Sebastien Buemi, driving a Toyota TS 040 Hybrid, won a thrilling Tourist Trophy race at Silverstone on Sunday 20 April in the opening round of the FIA World Endurance Championship. Buemi, co-driving with Anthony Davidson and Nicolas Lapierre battled ever worsening conditions to clinch victory behind a safety car and with the red flag waving.
Rain in the first hour of the race saw the 27-car field thrown into disorder, with teams gambling to either stay on slicks or move to intermediate tyres as the clouds moved over the circuit. Still, the Toyota one-two, Audi three-four positions remained during the first stage with another formidable name close behind; Porsche. The endurance racing giant has made a return to the LMP 1 Class for the 2014 season, fielding two 919 Hybrids. During the ensuing dry period, Toyota never really lost the lead, though the Audis took themselves out of the running when first Lucas Di Grassi crashed at Woodcote, then Benoit Treluyer came off at Copse. Only one Porsche prototype remained in the race (Timo Bernhard, Mark Weber, Brendon Hartley), coming in third behind the Toyotas.
‘It was really freaky in the end,’ said Buemi commenting on the final downpour that brought the race to a close 26 minutes early. ‘It was the best decision to stop the race.’ Davidson added; ‘It’s been an amazing weekend. First we had a difficult qualifying because of a capacitor breaking. But we brought it back in the race. In the difficult conditions, the team was just sublime. They made all the right calls, and the drivers did a fantastic job. We really showed our class today’.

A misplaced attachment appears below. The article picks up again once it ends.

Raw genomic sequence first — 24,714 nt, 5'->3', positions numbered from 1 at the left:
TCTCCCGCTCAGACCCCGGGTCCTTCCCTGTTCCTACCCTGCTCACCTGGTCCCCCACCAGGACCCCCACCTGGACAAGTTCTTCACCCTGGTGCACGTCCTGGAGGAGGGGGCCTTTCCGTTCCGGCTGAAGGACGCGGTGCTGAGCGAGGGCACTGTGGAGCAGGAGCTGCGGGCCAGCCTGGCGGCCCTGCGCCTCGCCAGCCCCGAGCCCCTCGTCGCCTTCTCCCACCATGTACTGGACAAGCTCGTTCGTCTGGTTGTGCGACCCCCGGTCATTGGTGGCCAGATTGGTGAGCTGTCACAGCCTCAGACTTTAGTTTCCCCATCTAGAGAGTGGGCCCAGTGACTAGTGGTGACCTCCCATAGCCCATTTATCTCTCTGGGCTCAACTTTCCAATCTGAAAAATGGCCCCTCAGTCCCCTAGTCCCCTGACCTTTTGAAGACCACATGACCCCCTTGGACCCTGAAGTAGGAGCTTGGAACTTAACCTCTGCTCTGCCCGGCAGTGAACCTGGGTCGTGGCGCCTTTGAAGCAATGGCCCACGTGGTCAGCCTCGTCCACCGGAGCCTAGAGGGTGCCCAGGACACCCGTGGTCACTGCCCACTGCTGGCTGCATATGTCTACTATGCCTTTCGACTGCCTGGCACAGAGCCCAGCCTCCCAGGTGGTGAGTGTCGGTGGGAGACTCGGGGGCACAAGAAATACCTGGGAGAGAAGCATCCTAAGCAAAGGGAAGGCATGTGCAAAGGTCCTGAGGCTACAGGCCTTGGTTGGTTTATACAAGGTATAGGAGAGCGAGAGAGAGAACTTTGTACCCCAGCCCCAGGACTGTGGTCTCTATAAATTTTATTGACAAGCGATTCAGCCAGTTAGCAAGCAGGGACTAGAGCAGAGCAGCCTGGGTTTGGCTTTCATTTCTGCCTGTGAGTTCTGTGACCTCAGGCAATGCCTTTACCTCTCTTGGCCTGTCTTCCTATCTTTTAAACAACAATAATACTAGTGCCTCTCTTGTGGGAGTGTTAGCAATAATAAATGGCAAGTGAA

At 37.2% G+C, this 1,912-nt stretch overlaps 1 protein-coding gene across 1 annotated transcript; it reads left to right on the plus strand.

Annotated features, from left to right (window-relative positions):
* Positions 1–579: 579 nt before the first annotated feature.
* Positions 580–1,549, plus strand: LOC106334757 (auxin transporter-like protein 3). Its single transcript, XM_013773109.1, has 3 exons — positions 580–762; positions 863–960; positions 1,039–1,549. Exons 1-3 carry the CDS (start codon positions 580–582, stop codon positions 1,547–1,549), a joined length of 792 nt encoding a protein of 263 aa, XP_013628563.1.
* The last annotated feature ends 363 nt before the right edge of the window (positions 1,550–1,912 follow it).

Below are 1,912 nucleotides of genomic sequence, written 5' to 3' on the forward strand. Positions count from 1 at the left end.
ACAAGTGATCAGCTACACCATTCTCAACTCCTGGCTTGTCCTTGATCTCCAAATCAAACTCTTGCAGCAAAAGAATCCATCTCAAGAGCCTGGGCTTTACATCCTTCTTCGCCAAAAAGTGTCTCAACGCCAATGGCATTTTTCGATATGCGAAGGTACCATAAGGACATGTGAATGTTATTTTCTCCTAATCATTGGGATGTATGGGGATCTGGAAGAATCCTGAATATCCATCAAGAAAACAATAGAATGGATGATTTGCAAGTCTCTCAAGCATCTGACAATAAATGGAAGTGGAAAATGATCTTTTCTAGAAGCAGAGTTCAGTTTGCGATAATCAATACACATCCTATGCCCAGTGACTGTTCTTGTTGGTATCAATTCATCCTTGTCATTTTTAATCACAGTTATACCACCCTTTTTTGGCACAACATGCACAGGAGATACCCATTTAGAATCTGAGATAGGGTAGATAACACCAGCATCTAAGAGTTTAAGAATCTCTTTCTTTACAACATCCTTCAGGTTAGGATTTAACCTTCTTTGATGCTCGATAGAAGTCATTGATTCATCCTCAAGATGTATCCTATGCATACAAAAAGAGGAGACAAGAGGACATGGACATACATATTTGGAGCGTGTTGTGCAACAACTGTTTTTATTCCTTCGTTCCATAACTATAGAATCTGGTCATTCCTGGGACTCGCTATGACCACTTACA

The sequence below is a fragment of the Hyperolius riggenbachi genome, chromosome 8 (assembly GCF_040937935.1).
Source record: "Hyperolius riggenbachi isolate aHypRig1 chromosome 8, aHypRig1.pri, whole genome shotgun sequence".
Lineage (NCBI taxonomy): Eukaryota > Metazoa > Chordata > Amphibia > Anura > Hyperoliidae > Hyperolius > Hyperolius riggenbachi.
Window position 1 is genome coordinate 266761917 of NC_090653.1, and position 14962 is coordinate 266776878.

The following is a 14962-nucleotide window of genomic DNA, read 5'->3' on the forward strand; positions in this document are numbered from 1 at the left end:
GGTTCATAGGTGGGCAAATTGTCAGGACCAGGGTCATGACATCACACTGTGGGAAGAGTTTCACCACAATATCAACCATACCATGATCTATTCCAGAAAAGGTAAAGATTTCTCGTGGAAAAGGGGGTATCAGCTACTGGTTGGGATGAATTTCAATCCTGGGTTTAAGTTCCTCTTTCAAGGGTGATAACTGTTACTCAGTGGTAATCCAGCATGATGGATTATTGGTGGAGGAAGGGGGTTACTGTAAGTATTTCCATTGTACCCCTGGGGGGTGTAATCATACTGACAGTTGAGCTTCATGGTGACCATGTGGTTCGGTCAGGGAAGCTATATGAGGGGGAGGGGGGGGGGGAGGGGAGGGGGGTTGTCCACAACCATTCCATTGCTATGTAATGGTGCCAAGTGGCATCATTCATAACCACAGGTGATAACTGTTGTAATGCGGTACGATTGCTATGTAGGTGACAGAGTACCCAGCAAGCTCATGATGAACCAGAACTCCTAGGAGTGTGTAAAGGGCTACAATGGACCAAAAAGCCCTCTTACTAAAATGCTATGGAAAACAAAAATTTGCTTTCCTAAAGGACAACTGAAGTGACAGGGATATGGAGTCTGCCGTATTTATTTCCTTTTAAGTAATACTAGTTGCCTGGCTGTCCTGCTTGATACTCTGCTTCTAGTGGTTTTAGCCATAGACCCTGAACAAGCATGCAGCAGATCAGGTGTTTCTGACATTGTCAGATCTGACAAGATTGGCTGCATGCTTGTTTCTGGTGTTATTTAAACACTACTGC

After a break of two decades, 2012 saw the formation of the FIA World Endurance Championship (WEC). The Championship revives the historic thread of the World Championships which were, at their peak from the 1950s to the 1980s, every bit as popular, powerful and entertaining as Formula One. Today, the FIA WEC offers a multitude of opportunities to engineers, teams, manufacturers and drivers to compete in a high profile and prestigious calendar of events, based around the showcase of the sport worldwide – the 24 Hours of Le Mans. Much of the prestige of the Tourist Trophy is embodied in its relevance. Even in 1905 the emphasis was not purely on speed but also on fuel economy, making it an enormous challenge on all fronts to the teams and drivers taking part and it remains so to this day.
Presenting the Tourist Trophy to the drivers, Ben Cussons, Chairman of the Royal Automobile Club Motoring Committee, said: ‘Just like the early pioneers of racing when the Tourist Trophy was first awarded, the Toyota team proved it could master both the car and the conditions to take an impressive win. They are worthy winners’.
The Royal Automobile Club Tourist Trophy was first awarded in 1905. The winner of that race was John Napier driving an 18hp Arrol-Johnston in a race over four laps of a fearsome 52-mile open road loop around the Isle of Man. His average speed was 34mph. At Silverstone on Sunday, the winning Toyota averaged 202.6mph.